Delhi violence: From amid the bloodshed, emerge stories of hope, brotherhood
In the middle of the communal violence and bloodshed that gripped parts of north-east Delhi this week, stories of Hindus and Muslims protecting each other stood out as a beacon of hope.
In Brijpuri, Muslims residents and their Hindu neighbours came together to protect a temple located about 100 metres from a mosque that was vandalised and burnt by a mob on Tuesday.
Standing outside the Farooqia Mosque on Thursday, resdients Mohammad Tariq and Madan Singh spoke of amity.
“We saw a mob entering the lane where the mosque is located and within minutes, they set the mosque on fire. After some time, another mob entered the area and tried to move towards the temple. We, along with our Hindu neighbours, formed a human chain and stopped rioters from reaching the temple,” Tariq said.
Standing next to him, Singh, a local shop owner, said, “We had been living here in harmony for years and some outsiders tried to destroy that. Our Muslim brothers were not involved in the violence. They, in fact, protected our temple.”
In Indira Vihar, seven of eight Hindu families have moved out in fear, but the family of Tara Devi has been guarded her Muslim neighbours for the past two days.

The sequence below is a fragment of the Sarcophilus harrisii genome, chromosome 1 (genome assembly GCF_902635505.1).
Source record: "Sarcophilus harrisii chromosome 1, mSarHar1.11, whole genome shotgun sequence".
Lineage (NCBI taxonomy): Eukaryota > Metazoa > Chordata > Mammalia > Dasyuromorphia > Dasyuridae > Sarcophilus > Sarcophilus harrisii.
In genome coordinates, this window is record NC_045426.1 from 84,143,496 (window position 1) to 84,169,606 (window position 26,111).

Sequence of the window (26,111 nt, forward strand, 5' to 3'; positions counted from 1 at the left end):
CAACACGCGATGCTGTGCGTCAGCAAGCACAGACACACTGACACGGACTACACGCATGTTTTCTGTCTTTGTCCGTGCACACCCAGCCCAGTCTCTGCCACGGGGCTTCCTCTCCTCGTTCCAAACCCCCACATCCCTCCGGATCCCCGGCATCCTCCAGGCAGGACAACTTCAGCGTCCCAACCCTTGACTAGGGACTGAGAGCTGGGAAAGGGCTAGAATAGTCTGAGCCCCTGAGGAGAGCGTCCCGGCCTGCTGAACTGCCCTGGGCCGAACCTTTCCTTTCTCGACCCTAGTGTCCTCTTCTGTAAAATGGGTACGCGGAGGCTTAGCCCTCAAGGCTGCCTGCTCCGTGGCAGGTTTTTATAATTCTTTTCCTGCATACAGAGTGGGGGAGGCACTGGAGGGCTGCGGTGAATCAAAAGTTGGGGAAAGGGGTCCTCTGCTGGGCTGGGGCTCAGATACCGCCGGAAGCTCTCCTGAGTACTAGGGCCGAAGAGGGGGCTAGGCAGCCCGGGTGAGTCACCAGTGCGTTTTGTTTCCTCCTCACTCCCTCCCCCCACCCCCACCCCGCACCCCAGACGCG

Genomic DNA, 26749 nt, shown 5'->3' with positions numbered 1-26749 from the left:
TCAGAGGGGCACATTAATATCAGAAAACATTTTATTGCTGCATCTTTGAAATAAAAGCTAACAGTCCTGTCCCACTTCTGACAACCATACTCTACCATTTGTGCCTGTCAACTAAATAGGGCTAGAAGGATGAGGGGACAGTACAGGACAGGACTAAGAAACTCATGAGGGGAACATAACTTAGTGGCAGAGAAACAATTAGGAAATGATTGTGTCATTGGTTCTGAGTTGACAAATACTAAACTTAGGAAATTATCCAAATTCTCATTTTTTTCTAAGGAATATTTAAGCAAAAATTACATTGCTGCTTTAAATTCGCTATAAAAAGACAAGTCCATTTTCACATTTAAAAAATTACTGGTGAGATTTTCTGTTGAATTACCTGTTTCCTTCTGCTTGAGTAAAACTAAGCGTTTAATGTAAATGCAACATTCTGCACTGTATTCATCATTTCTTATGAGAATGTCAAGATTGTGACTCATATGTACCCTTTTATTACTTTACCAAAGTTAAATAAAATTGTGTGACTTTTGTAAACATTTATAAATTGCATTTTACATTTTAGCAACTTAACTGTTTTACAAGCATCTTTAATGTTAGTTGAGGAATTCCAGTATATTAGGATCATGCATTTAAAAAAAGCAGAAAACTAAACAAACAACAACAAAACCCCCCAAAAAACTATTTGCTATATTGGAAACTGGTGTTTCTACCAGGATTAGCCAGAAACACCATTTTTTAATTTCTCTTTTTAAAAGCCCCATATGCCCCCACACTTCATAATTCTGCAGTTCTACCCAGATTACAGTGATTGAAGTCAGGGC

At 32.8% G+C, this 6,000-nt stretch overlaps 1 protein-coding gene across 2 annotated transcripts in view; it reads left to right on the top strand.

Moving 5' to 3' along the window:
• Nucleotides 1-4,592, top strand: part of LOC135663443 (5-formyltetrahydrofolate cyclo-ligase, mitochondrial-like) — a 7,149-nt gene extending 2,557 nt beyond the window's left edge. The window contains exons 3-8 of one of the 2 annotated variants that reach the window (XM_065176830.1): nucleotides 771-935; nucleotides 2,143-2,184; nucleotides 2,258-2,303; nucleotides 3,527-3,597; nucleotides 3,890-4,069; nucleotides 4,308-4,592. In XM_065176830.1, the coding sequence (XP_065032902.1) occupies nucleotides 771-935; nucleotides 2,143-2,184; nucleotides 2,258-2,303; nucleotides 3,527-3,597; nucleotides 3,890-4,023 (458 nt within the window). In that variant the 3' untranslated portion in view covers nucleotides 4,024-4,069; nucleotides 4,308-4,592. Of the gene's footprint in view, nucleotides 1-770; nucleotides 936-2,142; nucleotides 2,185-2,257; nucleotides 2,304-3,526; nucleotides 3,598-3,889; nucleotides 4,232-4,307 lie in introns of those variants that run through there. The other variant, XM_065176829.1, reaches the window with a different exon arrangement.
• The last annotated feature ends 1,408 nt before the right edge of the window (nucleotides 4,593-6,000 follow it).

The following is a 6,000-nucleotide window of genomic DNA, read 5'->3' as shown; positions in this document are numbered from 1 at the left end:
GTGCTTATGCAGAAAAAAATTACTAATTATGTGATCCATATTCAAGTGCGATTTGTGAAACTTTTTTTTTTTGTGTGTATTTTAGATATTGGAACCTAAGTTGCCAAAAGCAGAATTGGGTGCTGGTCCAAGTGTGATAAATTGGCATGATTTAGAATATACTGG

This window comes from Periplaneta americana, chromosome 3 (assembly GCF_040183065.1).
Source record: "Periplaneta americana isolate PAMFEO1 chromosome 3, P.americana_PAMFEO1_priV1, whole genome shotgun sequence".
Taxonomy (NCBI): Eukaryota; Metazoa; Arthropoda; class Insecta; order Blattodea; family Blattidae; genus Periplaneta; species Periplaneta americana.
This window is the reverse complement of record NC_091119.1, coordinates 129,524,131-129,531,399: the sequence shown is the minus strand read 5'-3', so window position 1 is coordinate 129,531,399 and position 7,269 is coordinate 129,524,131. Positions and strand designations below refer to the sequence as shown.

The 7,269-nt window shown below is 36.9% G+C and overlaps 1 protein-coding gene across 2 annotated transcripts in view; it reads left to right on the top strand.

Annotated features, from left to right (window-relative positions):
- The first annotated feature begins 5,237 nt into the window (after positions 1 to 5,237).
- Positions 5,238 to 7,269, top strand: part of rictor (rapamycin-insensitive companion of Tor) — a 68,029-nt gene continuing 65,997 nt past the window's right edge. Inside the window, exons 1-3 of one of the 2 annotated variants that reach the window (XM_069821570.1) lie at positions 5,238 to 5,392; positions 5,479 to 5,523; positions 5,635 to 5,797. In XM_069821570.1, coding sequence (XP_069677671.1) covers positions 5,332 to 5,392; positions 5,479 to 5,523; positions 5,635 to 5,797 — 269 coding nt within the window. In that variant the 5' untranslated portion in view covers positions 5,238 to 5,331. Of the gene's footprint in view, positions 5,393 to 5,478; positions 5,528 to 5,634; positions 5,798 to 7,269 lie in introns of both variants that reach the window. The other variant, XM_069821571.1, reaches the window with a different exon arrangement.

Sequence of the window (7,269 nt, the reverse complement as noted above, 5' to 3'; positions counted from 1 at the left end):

Devi, an Asha worker, said she has been living in the area for the past 35 years. “On Monday, when our neighbours were leaving to stay with their relatives, many Muslim men tried to stop them. They assured us that no one will be harmed and that they will protect us,” she said.
On the main road of Indira Vihar, Muslim residents are guarding a temple round the clock. On Thursday, Naushad (61), a tailor, was sitting outside the temple with two others. “They (Hindus) have left the area...But we are sure they (Hindus) will come back. How will we face them if anyone destroys the temple?” he said.
In Ganga Vihar of Gokalpuri, at least 24 Muslims were saved by Hindu neighbours after a mob entered their neighbourhood Tuesday, locals said. While most of them moved to their relatives’ or friends’ houses in the aftermath, some are staying put at home.
Sarita Kumari, a homemaker, said, “When we got to know that a mob was attacking Muslims in our area, we called two families in the locality and asked them to rush to our home. They (mob) have completely destroyed our Muslim neighbours’ houses. We have been living here since last 30 years. How could we let them die?”
Mustafabad, too, had similar stories to share. Dalbeer Singh, a shopkeeper, said, “We grew up together as friends...We (Hindu residents) have formed a group who are sitting outside the houses of Muslims round the clock. We cannot let anyone touch them.”